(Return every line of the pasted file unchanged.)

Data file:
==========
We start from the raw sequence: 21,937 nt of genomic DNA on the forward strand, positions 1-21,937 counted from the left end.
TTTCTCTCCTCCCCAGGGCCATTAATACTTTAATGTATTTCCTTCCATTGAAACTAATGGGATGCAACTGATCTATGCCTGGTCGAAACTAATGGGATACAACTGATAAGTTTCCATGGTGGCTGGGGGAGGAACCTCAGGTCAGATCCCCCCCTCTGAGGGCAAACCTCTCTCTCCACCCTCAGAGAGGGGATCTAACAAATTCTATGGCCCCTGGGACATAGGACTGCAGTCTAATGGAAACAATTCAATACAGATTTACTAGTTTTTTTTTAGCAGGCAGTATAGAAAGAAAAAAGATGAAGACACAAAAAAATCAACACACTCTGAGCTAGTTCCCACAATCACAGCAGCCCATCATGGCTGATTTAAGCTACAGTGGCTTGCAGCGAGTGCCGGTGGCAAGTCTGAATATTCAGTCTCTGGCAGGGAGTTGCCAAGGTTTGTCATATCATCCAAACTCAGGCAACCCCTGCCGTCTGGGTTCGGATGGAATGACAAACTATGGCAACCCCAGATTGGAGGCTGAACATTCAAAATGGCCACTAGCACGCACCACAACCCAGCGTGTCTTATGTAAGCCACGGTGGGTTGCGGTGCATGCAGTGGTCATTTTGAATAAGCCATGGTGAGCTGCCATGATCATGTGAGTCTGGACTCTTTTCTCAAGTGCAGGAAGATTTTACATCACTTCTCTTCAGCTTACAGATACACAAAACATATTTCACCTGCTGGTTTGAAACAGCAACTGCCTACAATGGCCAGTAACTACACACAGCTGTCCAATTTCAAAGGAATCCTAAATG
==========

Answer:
We start from the raw sequence: 21,937 nt of genomic DNA on the forward strand, positions 1-21,937 counted from the left end.
TTTCTCTCCTCCCCAGGGCCATTAATACTTTAATGTATTTCCTTCCATTGAAACTAATGGGATGCAACTGATCTATGCCTGGTCGAAACTAATGGGATACAACTGATAAGTTTCCATGGTGGCTGGGGGAGGAACCTCAGGTCAGATCCCCCCCTCTGAGGGCAAACCTCTCTCTCCACCCTCAGAGAGGGGATCTAACAAATTCTATGGCCCCTGGGACATAGGACTGCAGTCTAATGGAAACAATTCAATACAGATTTACTAGTTTTTTTTTAGCAGGCAGTATAGAAAGAAAAAAGATGAAGACACAAAAAAATCAACACACTCTGAGCTAGTTCCCACAATCACAGCAGCCCATCATGGCTGATTTAAGCTACAGTGGCTTGCAGCGAGTGCCGGTGGCAAGTCTGAATATTCAGTCTCTGGCAGGGAGTTGCCAAGGTTTGTCATATCATCCAAACTCAGGCAACCCCTGCCGTCTGGGTTCGGATGGAATGACAAACTATGGCAACCCCAGATTGGAGGCTGAACATTCAAAATGGCCACTAGCACGCACCACAACCCAGCGTGTCTTATGTAAGCCACGGTGGGTTGCGGTGCATGCAGTGGTCATTTTGAATAAGCCATGGTGAGCTGCCATGATCATGTGAGTCTGGACTCTTTTCTCAAGTGCAGGAAGATTTTACATCACTTCTCTTCAGCTTACAGATACACAAAACATATTTCACCTGCTGGTTTGAAACAGCAACTGCCTACAATGGCCAGTAACTACACACAGCTGTCCAATTTCAAAGGAATCCTAAATG